to their education, from their relationships to their jobs.
That's why the researchers say discrimination of overweight kids and teens is just as serious
an issue as "racial discrimination or discrimination against children with physical disabilities."
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Pete Wentz was Suicidal
March 21st, 2008
Fall Out Boy bassist Pete Wentz has confessed that he was once
so depressed that he tried to commit suicide. In an effort to encourage students suffering from mental illness to get help,
Pete, Mary J. Blige and Smashing Pumpkins front man Billy Corgan front the Jed Foundation’s ‘Half of Us’
campaign which is aimed to cut student suicide rates. The 3 musicians sat down for interviews detailing their darkest hours
which appear on MTV’s college channel mtvU. Pete confessed to being so messed up and taking a bunch of prescription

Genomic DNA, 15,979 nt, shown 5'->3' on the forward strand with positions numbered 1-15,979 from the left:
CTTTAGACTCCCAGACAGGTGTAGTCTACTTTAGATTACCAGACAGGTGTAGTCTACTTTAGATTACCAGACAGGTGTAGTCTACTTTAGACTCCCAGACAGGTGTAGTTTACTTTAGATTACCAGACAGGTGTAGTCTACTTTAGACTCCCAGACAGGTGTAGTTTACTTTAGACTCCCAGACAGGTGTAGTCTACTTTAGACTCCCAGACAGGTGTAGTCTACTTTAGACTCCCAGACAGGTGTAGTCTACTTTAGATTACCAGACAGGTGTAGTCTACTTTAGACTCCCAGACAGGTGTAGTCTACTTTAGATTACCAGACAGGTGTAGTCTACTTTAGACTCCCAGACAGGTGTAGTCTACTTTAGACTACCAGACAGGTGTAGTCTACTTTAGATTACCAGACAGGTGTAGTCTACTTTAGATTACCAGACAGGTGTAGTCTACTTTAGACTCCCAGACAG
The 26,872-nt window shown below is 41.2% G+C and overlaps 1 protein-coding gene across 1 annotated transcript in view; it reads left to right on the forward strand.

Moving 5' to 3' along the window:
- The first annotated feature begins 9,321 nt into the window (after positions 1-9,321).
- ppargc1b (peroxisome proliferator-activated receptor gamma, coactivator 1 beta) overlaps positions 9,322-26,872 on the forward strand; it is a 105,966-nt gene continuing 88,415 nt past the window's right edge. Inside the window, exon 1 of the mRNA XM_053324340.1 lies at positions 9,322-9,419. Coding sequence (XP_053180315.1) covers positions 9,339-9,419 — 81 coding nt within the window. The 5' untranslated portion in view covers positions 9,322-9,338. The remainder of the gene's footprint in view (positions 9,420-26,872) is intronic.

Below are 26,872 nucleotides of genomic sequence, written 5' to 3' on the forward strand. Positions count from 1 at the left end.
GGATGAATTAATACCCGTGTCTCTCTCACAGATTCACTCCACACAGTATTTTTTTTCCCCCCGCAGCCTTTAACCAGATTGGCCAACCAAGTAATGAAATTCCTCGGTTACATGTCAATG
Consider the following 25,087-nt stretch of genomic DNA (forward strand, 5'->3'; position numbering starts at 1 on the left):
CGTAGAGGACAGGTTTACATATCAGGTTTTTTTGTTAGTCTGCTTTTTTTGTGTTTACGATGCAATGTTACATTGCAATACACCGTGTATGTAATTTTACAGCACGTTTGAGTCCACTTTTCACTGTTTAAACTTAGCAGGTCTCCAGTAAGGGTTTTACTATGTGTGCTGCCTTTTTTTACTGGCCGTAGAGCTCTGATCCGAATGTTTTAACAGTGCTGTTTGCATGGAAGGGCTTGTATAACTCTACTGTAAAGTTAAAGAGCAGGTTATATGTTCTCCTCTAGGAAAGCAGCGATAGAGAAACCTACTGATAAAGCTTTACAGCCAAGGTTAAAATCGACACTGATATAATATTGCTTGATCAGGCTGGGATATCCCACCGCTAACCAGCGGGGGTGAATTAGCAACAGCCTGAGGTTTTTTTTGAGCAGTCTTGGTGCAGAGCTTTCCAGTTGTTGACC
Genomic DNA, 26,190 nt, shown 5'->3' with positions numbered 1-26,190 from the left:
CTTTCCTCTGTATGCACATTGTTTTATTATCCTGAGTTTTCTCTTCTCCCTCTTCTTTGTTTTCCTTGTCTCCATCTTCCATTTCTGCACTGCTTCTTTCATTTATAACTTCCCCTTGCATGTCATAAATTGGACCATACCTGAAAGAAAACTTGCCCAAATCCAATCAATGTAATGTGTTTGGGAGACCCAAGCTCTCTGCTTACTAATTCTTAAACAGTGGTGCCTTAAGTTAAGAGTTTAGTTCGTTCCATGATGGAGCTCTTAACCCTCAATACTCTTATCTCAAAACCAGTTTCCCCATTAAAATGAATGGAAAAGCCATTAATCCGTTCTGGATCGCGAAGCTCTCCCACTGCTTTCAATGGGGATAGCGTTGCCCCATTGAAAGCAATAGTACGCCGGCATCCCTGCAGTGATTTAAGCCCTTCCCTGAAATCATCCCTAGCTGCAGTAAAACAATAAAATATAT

drugs in a parking lot. Suicide is never the answer. Get help if you’re feeling depressed.
I've seen so many teens with their hair covering their eyes or half of their
faces. It screams depression to me.
Do you think that this is the look of unhappiness
or the look of depressed feelings? Let me know... click here to send me an e-mail with your opinion. It matters to me....
Parents Make A Difference!
Teens and Depression...
More than 86% of teens in
southwest Wisconsin are satisfied with themselves and have a positive attitude most of the time. Nine out of 10 teens reported